Apple, Netflix and TikTok retaliate against Russian state media content
Several major Hollywood and Silicon Valley companies are distancing themselves from Russian state programming amid concerns about the proliferation of Russian propaganda and disinformation surrounding the invasion of Ukraine.
Apple, Netflix, TikTok and Facebook’s parent company Meta are the latest US media companies to respond to the crisis in Eastern Europe.
Netflix, which registered as an audiovisual service in Russia in December, had to comply with a law that would require the streaming service to carry 20 Russian federal TV channels, including Channel One and programming from the Russian Orthodox Church. in Russia, according to The Times of Moscow. The outlet reported on Dec. 21 that the law will affect Netflix in March.
On Monday, Netflix said it would not follow the rule.
“Given the current situation, we have no plans to add these channels to our service,” Netflix said in a statement.
The company has suspended all future projects and acquisitions from Russia, according to a source close to Netflix not authorized to comment. The company has four Russian-language projects that are either in production or in post-production. Filming was recently halted for one of the projects, crime drama “ZATO,” the source said.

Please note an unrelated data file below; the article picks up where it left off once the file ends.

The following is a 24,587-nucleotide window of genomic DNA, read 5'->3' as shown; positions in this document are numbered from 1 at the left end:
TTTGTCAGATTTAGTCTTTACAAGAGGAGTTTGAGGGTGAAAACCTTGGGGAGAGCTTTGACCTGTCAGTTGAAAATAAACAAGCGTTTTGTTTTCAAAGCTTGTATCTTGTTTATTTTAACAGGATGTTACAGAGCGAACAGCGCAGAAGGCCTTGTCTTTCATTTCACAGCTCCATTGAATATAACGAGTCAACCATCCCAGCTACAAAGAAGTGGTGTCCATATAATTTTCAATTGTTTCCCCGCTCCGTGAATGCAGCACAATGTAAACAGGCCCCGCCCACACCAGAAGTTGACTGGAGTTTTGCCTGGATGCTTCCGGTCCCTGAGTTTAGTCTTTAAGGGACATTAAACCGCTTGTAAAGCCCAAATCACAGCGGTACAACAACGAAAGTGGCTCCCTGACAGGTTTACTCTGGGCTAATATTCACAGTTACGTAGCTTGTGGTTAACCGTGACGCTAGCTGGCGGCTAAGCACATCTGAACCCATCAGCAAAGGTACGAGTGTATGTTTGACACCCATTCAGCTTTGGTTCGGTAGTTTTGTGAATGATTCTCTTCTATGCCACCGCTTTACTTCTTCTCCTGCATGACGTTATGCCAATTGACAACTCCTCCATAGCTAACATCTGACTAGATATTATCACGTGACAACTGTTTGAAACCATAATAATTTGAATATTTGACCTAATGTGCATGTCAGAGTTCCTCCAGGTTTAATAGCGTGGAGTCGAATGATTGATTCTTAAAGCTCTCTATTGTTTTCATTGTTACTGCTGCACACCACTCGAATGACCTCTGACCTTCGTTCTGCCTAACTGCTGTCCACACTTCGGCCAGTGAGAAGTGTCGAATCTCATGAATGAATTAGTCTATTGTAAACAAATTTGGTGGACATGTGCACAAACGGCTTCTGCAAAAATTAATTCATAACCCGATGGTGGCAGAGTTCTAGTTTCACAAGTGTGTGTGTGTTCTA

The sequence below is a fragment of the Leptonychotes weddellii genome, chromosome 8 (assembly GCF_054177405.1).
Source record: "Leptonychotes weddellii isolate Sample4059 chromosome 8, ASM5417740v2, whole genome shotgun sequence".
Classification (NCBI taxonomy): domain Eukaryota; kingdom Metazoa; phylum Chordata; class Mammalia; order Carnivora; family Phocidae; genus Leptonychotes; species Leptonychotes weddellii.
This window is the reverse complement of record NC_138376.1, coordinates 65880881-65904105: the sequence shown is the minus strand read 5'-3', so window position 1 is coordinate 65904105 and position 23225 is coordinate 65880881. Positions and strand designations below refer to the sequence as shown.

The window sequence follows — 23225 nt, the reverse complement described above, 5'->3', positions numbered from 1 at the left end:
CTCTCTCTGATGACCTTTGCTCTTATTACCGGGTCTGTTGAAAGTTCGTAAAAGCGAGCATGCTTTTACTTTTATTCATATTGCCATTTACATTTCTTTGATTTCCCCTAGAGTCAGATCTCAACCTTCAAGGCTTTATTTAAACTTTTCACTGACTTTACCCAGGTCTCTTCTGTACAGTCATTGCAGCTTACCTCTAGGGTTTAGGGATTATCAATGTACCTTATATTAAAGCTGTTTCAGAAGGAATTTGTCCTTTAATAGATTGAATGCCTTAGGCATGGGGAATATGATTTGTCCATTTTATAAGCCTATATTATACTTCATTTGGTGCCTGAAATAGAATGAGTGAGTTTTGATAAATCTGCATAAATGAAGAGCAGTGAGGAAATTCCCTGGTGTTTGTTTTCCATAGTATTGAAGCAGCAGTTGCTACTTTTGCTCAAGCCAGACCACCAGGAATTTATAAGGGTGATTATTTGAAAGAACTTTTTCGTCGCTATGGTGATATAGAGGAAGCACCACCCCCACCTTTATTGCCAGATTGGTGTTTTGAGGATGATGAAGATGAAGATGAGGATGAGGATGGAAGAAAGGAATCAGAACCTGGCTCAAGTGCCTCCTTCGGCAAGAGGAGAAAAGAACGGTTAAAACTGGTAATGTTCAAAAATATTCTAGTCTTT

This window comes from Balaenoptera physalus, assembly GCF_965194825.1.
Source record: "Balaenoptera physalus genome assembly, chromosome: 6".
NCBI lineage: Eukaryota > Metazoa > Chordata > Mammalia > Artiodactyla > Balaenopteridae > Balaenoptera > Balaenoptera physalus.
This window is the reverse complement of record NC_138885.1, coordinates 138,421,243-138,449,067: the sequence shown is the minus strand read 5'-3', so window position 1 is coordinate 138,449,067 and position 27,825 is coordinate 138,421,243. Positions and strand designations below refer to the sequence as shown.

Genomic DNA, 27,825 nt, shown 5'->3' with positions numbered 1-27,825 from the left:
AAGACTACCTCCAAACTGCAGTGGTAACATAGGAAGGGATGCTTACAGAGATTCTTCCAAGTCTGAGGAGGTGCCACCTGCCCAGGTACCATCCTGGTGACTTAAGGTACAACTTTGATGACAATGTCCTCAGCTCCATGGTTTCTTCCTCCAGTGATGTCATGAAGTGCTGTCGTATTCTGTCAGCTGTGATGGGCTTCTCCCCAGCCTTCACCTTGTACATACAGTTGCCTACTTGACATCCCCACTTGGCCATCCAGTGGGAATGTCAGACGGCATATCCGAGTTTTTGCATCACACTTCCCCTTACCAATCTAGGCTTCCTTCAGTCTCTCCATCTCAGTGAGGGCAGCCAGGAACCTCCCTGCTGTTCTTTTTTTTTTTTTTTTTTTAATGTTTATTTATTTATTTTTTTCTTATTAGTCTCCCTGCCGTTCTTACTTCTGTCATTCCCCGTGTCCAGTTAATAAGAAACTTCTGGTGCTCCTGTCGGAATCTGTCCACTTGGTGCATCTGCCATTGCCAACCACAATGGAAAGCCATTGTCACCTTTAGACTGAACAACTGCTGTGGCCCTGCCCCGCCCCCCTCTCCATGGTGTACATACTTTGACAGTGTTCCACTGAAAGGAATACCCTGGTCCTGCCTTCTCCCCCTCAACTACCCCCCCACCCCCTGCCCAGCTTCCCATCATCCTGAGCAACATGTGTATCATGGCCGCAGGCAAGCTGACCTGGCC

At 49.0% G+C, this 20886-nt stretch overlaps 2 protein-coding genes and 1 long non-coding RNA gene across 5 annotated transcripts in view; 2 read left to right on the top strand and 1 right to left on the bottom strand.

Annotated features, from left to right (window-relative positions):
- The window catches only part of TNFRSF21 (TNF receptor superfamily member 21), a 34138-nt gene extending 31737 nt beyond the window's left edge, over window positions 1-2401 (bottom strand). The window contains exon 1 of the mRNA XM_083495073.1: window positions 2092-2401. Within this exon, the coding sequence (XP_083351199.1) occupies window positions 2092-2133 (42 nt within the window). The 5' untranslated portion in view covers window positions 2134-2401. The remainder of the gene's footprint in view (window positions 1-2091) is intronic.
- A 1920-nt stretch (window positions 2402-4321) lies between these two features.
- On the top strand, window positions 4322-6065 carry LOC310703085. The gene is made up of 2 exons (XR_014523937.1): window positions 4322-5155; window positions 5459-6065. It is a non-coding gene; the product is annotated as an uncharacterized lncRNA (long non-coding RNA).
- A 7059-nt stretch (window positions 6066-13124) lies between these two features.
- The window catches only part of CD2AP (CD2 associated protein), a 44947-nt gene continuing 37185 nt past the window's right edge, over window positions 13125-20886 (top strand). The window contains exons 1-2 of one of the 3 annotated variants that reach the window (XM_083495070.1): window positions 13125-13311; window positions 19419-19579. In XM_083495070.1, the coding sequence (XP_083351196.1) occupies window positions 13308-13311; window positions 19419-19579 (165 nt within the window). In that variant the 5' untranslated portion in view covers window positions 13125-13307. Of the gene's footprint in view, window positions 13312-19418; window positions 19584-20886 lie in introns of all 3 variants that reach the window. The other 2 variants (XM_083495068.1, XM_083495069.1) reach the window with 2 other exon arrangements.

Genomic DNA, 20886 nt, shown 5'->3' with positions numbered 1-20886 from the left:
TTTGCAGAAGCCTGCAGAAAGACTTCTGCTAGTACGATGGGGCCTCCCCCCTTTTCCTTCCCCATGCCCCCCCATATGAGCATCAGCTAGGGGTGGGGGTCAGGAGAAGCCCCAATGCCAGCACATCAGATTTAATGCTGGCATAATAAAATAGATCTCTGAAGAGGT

Apple announced on Tuesday that it was suspending all product sales in Russia and limiting Apple Pay and other services in the country. Outside of Russia, news outlets RT and Sputnik, which are widely believed to be controlled by the Russian government, are no longer available for download on the App Store. Apple said it also disabled traffic incidents on Apple Maps in Ukraine.
“We are deeply concerned about the Russian invasion of Ukraine and stand with all those who suffer as a result of the violence,” Apple said in a statement. “We will continue to assess the situation and are in communication with the governments concerned on the measures we are taking. We join with all those around the world calling for peace.
US corporate support for Ukraine comes at a time when public sentiment against the Russian invasion remains strong and the Russian currency continues to lose value against the dollar.
“It’s a global condemnation of what Russia has done,” said Rob Enderle, senior analyst at consultancy Enderle Group. “The optics of actively selling in a country that is now so widely hated would likely do more harm to their brand than the sales would do them any good.”
Several other companies have also taken action against Russian-affiliated outlets.